I received the following comments from a reader named Glenn Beard, who presents objections to my suggestion that East Asian printing with movable metal type could have influenced the development of similar printing during the European Renaissance. If you read my article you will see that it does not depend on direct European contact with Korea because the vast Mongol empire connected West Asia and East Asia and provided efficient cultural transmission to from Korea to Turkey, which had abundant contact with Europe. The invention of paper traveled a similar route from China to the West. I discuss this process in some detail. As for the specifics of the manufacture, I think this is a better argument, but we should distinguish between technology as a concept and the specifics of its implementation — besides cast bronze type East Asians also experimented with baked clay type cast in iron forms and with tin type (the latter referenced in a document from 1313). The director of the Gutenberg Museum in Mainz has called the possibility of Asian influence on German printing an open question.
Mr. Beard writes:
I read your article on Korean printing, and I would like to point out that evidence strongly points out for an independent development of metal moveable type by Gutenberg. Both the type of metal Gutenberg used and the method of manufacturing the type are vastly different from the Korean method. Had the Korean inspired Gutenberg, then his metal type should have first been made of bronze like Korean type, but that is not the case. There is no evidence that bronze moveable metal type was ever used in Europe.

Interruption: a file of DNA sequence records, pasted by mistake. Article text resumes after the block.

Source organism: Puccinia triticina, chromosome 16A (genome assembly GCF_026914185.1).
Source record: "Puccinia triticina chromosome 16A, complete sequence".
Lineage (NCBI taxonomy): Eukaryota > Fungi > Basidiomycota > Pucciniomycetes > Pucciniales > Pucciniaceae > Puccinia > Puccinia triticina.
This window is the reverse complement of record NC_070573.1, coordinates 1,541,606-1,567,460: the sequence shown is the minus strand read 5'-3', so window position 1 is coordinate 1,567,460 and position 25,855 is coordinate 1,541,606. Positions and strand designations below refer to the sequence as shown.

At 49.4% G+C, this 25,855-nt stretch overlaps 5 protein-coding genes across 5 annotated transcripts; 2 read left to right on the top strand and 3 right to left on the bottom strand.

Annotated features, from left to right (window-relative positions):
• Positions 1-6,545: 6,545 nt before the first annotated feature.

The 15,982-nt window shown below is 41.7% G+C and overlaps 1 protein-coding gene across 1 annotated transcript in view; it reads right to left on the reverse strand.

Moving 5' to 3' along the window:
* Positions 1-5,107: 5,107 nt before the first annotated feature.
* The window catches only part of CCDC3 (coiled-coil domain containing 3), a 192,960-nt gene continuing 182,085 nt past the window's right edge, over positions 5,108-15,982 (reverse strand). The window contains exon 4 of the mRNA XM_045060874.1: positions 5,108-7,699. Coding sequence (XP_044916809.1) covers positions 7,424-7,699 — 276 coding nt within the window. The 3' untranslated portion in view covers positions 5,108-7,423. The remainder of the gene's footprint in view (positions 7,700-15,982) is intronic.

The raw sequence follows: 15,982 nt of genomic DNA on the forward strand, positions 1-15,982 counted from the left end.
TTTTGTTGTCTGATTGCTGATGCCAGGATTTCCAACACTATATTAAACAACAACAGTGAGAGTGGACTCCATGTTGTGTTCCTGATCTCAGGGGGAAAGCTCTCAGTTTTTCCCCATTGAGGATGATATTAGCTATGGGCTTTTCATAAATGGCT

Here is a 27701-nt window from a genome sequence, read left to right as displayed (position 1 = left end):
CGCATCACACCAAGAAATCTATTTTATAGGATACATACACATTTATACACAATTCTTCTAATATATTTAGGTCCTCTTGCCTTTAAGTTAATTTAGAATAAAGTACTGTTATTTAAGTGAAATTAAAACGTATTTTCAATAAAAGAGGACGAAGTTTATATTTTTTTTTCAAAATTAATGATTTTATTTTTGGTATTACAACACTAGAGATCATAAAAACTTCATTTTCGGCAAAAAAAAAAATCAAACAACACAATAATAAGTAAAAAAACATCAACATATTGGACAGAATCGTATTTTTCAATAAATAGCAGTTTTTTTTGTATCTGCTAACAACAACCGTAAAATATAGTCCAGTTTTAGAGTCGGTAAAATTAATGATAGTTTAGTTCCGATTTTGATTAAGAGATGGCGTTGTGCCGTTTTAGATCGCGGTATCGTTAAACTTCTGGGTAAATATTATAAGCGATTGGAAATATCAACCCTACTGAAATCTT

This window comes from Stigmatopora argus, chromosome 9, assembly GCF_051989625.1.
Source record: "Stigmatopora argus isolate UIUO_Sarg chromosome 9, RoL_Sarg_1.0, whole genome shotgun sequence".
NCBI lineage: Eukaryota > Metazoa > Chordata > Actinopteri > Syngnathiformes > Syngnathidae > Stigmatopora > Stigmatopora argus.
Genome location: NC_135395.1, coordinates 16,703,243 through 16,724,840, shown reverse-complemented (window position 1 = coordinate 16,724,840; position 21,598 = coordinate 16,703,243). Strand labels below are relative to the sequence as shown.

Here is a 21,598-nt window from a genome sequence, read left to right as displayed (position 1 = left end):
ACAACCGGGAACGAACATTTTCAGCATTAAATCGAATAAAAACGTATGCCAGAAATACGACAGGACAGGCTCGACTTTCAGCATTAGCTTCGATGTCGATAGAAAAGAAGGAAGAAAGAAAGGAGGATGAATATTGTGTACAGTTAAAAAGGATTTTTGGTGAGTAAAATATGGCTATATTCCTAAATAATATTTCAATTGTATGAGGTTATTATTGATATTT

Also the way the moveable type was made was totally different. Gutenberg used a hard steel punch to form molds in metal plates, while the Korean used wooden punches to form molds in sand. The methods are quite different. Plus, there is the issue of both the distance and short amount of time. Korea, unlike China, was not a country that Europeans had a lot of contact with or trade with at that time. There is no indication that Europeans were traveling around Korea at that time either, or that there were any Europeans who could speak Korean. Also, Gutenberg was a craftsman in the middle of Europe, and was very unlikely to have been in contact with anyone who had contacts with the Far East. There is no evidence that he had any dealings with scholars, merchants who traveled to China, or anyone else who would have been in a position to learn the art from Korea or China. All evidence strongly points to an independent invention by Gutenberg, and the simple fact that Koreans happen to invent a form of metal moveable type slightly earlier is no support for the idea of his having learned about metal type from the Koreans when compared to all the contrary facts.